Now that the Austin Marathon is finally within sight (February 16th ), it’s time to start thinking about what your pace should be for either one of the two races. Other than months and months of solid, injury-free training and showing up on the starting line healthy and fit, the most critical aspect of running the Austin Marathon successfully will be proper pacing. Running a sane and proper pace is absolutely essential to meeting your goals and finishing strongly on Congress Avenue.
Go out too fast in the hilly, early miles and you’ll crumble in the final stretch. Go too slow at the start and you won’t achieve your time goals. Run the wrong sections of the course too hard and you’ll expend too much energy. Even if you know the perfect pace for your level of ability, failure to modify it in the face of weather, terrain or a competitive situation is also a recipe for failure.
Essentially, every Austin marathoner has one of three goals: (1) trying just to finish the darned thing, (2) going for a personal record or (3) racing against other runners, either to beat a competitor or to place in the age-group results.
The absolute worst way to run a marathon is without any plan at all on how to pace yourself. Even if you’re merely trying to finish Austin, you will still need a race day plan.
Here are the basic pacing strategies that experienced marathoners utilize. Pick one, practice it in the next month, then internalize it and attempt to execute it on race morning:
— Even, steady effort. An even paced marathon means that every mile—from first to last–is run at approximately the same pace. Before the race, decide on your specific goal pace (based on your goals, recent races, your level of ability, the shape you’re in, the terrain and weather). Even though the first three miles are very hilly (steep downs, long, gradual ups), you’ll be fresh and should be able to run the early miles quite easily at your goal pace. Still, even if you can run a perfectly even-paced race, the last few miles of Austin will be a challenge. Then, you need to concentrate on maintaining your form and your speed. In theory, your last mile should be as fast as your first. The key is holding back and conserving your strength so you have something left in the end to finish strongly.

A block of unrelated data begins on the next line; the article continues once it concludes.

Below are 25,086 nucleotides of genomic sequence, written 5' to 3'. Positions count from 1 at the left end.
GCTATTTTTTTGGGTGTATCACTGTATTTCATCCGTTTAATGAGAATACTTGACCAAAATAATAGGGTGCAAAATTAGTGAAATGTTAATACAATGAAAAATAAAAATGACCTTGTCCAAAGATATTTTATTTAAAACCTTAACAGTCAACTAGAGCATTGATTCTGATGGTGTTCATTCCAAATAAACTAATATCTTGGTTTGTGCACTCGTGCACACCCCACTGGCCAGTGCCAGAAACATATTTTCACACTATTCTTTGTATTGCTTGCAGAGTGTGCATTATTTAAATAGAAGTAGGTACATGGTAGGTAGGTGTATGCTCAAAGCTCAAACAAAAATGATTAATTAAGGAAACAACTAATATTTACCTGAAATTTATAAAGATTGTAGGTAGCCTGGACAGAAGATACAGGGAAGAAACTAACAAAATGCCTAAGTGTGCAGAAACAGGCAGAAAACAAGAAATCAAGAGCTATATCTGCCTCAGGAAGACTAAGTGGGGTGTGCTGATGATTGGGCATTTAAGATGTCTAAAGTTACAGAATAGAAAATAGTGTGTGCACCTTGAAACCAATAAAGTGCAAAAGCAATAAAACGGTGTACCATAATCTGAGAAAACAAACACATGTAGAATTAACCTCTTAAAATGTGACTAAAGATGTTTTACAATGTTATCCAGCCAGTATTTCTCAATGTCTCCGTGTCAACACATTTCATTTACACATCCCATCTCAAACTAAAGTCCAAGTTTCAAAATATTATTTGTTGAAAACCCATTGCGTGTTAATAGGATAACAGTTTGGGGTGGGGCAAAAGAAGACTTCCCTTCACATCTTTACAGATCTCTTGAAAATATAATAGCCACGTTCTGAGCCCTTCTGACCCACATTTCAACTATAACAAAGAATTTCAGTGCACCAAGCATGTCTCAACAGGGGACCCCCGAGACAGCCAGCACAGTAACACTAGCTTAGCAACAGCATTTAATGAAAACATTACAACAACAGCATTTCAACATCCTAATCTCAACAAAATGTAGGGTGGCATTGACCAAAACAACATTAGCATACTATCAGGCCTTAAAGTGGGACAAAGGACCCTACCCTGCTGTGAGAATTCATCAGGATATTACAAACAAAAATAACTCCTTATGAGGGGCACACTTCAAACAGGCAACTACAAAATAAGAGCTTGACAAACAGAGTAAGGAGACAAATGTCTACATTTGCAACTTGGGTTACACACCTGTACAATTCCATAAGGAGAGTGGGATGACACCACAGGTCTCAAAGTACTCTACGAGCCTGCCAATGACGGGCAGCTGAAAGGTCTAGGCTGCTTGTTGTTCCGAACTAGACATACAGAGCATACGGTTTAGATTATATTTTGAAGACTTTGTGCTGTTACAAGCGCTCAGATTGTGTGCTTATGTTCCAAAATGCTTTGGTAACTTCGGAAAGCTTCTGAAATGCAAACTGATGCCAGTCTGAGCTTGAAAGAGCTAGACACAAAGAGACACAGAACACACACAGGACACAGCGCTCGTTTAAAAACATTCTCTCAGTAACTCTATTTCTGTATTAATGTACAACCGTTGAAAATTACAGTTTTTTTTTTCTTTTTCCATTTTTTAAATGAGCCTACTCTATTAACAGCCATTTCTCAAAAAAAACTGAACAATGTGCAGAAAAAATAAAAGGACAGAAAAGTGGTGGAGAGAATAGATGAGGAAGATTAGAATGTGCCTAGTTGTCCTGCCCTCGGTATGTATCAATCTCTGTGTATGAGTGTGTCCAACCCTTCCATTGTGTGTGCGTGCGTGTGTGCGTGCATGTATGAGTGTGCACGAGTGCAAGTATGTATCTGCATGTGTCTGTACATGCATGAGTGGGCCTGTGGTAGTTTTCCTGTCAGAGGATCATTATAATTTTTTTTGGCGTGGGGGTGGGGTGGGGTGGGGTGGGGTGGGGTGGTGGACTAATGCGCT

— Start slow, finish strong. This is the best pacing strategy on the tough Austin Marathon course for inexperienced marathoners or for those whose goal is just to finish. This is the best strategy to save your energy and strength for later in the race. With this strategy, you break the marathon up into even segments. After the first major downhill in the first mile, the course heads south on Congress. This first segment is the the hardest part of the course, but the climb up Exposition and on up to Northcross Mall is no picnic either. But once you reach 16 miles, the course flattens our and if you have harbored your strength well, you can gradually pick up the pace over the final 10 miles. In theory, your final mile should be your fastest. But it usually doesn’t work out that way. But if you execute this strategy properly, it should prevent the last few miles from being agonizingly slow.
— Build up speed. Again you break up the marathon into even segments with your first few miles as the slowest (slower than your overall goal pace). But after those early miles, usually on the S. 1st Street downhill, you speed up to your overall goal pace and attempt to hold this pace to the finish. This is risky because even though you start slowly, you finish faster than normal and it’s easy to tire on some of the tough uphills and slow in the final stretch to the finish.